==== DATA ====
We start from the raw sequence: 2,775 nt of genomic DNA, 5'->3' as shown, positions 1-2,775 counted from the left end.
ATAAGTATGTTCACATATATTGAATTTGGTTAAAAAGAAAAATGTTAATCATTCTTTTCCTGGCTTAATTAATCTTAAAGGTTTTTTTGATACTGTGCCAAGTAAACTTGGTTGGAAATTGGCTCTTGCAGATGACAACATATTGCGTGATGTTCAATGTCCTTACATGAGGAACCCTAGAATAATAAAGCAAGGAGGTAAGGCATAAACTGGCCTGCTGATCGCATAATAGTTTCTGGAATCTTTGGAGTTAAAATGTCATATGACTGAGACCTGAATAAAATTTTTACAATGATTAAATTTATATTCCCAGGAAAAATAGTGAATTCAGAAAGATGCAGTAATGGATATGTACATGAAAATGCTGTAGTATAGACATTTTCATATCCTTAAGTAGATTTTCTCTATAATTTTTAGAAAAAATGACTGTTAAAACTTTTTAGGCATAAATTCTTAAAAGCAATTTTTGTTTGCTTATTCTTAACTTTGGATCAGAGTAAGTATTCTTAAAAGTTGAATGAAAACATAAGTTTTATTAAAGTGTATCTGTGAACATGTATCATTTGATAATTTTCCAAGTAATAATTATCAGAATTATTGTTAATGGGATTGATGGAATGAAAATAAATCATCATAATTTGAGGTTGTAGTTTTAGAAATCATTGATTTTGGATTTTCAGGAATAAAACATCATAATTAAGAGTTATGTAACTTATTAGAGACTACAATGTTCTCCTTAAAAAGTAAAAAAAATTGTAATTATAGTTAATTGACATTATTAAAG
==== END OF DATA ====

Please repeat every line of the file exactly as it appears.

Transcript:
We start from the raw sequence: 2,775 nt of genomic DNA, 5'->3' as shown, positions 1-2,775 counted from the left end.
ATAAGTATGTTCACATATATTGAATTTGGTTAAAAAGAAAAATGTTAATCATTCTTTTCCTGGCTTAATTAATCTTAAAGGTTTTTTTGATACTGTGCCAAGTAAACTTGGTTGGAAATTGGCTCTTGCAGATGACAACATATTGCGTGATGTTCAATGTCCTTACATGAGGAACCCTAGAATAATAAAGCAAGGAGGTAAGGCATAAACTGGCCTGCTGATCGCATAATAGTTTCTGGAATCTTTGGAGTTAAAATGTCATATGACTGAGACCTGAATAAAATTTTTACAATGATTAAATTTATATTCCCAGGAAAAATAGTGAATTCAGAAAGATGCAGTAATGGATATGTACATGAAAATGCTGTAGTATAGACATTTTCATATCCTTAAGTAGATTTTCTCTATAATTTTTAGAAAAAATGACTGTTAAAACTTTTTAGGCATAAATTCTTAAAAGCAATTTTTGTTTGCTTATTCTTAACTTTGGATCAGAGTAAGTATTCTTAAAAGTTGAATGAAAACATAAGTTTTATTAAAGTGTATCTGTGAACATGTATCATTTGATAATTTTCCAAGTAATAATTATCAGAATTATTGTTAATGGGATTGATGGAATGAAAATAAATCATCATAATTTGAGGTTGTAGTTTTAGAAATCATTGATTTTGGATTTTCAGGAATAAAACATCATAATTAAGAGTTATGTAACTTATTAGAGACTACAATGTTCTCCTTAAAAAGTAAAAAAAATTGTAATTATAGTTAATTGACATTATTAAAG